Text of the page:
The Chinese military, now reorganised, is focusing on two major aspects, its navy and strategic missile forces, while reducing its army strength. Its western theatre command is solely directed against India and has the capability to challenge India. This restructuring is a new challenge for India, as it could be a signal that the next conflict may be dominated by naval engagements and missile strikes, aimed at the heartland of the country rather than simply an operation along the disputed border.

Zhou Bo, from the PLA academy of military science wrote last month, “China has built more warships since 2000 than India, Japan and South Korea combined”. However, post Doklam, Anthony Wong Dong, a Macau based Chinese strategist stated, “China should realise that even if it defeated India in a land war, it would be impossible for the PLAN to break India’s maritime containment”. He implied the Malacca straits, through which a large part of Chinese trade transits.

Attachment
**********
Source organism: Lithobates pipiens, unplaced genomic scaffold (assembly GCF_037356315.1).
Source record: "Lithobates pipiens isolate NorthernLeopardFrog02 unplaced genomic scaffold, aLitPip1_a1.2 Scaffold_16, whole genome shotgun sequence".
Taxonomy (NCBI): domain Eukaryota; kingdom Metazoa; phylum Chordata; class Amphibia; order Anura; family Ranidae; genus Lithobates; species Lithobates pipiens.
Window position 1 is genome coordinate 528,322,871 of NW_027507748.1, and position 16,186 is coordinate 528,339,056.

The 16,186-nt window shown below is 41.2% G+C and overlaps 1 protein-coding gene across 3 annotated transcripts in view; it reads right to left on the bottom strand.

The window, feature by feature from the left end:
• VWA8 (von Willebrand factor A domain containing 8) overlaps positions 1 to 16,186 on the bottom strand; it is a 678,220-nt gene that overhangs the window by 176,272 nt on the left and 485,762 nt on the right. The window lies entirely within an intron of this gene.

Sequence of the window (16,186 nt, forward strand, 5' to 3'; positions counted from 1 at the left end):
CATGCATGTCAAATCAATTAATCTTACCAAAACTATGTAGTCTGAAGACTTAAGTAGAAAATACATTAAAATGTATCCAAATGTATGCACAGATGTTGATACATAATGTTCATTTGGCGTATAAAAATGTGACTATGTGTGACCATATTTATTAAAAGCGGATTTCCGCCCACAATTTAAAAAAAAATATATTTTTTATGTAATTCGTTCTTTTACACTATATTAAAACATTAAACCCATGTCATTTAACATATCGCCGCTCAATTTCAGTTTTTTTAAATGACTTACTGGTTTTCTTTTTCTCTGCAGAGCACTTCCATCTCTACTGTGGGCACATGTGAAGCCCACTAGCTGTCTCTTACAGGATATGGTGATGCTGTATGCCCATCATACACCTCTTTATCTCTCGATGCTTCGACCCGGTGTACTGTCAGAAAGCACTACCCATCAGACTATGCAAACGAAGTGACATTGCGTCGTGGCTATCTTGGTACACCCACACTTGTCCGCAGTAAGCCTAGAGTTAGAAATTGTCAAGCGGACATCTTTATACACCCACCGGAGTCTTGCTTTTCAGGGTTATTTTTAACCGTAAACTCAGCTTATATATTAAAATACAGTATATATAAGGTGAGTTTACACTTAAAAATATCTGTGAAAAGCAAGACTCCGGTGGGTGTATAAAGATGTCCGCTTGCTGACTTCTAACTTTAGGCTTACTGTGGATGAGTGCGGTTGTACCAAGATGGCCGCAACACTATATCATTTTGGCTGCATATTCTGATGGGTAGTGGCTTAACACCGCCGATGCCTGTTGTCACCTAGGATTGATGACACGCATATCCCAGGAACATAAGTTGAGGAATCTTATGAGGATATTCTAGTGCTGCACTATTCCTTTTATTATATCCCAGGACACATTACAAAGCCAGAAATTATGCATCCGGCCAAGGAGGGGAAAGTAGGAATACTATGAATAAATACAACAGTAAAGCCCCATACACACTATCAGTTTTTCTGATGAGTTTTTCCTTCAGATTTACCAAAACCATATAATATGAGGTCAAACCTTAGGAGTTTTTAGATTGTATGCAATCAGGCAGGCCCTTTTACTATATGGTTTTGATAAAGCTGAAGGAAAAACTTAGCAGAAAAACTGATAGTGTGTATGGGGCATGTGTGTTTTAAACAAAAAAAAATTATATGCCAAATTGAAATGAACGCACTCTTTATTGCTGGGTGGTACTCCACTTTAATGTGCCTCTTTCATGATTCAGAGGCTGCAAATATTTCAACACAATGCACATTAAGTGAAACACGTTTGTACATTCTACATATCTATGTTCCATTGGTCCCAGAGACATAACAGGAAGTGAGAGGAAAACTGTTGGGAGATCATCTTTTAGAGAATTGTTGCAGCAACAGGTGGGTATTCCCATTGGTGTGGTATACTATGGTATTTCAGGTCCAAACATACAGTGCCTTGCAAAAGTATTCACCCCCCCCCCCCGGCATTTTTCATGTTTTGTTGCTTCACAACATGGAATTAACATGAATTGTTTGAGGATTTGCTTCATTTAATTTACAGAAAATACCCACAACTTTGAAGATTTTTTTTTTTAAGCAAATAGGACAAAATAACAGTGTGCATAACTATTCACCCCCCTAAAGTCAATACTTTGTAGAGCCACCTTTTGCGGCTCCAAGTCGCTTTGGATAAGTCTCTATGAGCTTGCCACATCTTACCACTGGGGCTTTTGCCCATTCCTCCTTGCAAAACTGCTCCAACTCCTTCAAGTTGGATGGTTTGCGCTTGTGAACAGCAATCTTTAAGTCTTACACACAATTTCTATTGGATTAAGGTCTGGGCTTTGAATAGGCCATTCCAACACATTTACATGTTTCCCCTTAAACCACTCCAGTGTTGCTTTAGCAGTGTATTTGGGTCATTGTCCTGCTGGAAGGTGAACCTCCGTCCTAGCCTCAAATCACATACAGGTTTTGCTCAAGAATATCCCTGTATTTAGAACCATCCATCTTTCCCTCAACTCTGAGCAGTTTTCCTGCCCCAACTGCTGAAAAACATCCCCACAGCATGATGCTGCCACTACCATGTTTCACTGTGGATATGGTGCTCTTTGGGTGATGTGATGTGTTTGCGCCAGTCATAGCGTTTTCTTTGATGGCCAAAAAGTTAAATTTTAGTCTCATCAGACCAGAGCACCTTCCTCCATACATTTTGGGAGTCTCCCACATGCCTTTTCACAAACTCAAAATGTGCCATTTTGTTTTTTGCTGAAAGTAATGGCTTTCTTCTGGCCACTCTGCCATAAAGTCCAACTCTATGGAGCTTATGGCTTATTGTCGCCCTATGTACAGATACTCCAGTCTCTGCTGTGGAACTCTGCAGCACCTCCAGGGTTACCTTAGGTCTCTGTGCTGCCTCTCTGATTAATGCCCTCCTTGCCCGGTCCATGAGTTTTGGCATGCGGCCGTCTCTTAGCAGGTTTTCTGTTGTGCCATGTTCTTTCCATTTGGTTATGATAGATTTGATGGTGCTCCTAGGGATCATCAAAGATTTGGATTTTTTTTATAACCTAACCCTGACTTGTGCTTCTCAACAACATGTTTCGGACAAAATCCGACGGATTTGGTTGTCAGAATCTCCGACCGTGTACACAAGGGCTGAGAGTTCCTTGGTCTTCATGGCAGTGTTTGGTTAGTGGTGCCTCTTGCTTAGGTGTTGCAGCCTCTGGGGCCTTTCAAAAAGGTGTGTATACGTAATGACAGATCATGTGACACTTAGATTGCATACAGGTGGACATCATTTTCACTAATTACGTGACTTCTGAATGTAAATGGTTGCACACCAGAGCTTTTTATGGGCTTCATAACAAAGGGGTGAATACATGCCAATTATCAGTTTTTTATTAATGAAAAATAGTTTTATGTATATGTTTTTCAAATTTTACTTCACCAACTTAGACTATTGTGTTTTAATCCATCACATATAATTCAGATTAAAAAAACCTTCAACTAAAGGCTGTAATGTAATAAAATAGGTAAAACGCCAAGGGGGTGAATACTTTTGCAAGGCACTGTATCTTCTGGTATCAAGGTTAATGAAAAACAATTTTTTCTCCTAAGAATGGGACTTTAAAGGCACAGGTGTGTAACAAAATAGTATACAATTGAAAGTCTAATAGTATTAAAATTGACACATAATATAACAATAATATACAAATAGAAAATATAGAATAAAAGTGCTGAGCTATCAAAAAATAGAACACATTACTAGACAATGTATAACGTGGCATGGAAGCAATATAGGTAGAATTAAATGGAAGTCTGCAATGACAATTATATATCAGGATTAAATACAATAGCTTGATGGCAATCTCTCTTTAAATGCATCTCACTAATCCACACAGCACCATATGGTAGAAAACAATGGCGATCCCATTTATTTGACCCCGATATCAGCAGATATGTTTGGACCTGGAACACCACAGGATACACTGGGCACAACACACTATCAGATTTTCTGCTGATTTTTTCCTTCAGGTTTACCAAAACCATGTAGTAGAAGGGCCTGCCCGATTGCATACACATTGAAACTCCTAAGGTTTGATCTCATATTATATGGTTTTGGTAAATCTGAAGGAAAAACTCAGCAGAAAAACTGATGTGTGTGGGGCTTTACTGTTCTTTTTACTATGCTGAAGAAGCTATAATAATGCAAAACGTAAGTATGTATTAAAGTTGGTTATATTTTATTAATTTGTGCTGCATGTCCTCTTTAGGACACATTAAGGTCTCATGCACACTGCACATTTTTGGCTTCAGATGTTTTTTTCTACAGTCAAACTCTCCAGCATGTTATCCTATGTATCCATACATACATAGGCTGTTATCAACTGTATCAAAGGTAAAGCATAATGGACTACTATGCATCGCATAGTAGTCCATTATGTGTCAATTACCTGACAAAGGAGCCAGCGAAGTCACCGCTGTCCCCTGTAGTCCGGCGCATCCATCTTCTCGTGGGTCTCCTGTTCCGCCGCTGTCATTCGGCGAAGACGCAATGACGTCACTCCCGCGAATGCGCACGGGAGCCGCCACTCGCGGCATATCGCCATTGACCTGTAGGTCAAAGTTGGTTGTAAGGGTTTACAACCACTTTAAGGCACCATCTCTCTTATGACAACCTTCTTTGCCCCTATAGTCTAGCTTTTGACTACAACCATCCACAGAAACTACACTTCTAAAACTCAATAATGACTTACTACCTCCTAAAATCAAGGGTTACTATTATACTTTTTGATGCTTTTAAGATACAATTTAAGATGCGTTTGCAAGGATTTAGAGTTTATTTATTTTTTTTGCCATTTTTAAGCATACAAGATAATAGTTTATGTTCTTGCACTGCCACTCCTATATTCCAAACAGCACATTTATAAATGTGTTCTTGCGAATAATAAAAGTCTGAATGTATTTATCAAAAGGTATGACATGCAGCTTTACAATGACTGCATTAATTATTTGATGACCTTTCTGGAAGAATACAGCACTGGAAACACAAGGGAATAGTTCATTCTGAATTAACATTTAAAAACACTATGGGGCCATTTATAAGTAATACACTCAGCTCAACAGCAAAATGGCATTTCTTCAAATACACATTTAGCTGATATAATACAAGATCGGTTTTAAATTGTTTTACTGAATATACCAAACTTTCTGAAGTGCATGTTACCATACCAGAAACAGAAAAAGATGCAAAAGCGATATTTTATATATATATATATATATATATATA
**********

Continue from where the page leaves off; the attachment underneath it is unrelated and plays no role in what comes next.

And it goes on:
Chinese actions in recent times, which directly impact India include their military and diplomatic support to Pakistan. Pakistan’s nuclear and missile technology is China’s gift. In addition, there has been an enhancement in incursions and standoffs, its growing naval power leading to an increased movement of ships and submarines in the Indian Ocean as also its string of naval bases around India. Financial support at high rates of interest to nations in South Asia, threatens the stability of the sub-continent and could limit Indian influence as India cannot match Chinese contributions.

The overall Chinese strategy towards India has been to marginalise India’s influence in regional and international organisations, thus containing its rise as a global power. Therefore, it has neither accepted India into the NSG, nor would it support Indian entry into the UNSC. It would continue to keep the border issue festering by regular incursions and standoffs as also support Pakistan as a counter-balance to India.

Therefore, the recent visit of the Chinese defence minister to India was billed as ‘much ado about nothing’. It ended with multiple options for moving forward, but no concrete decisions.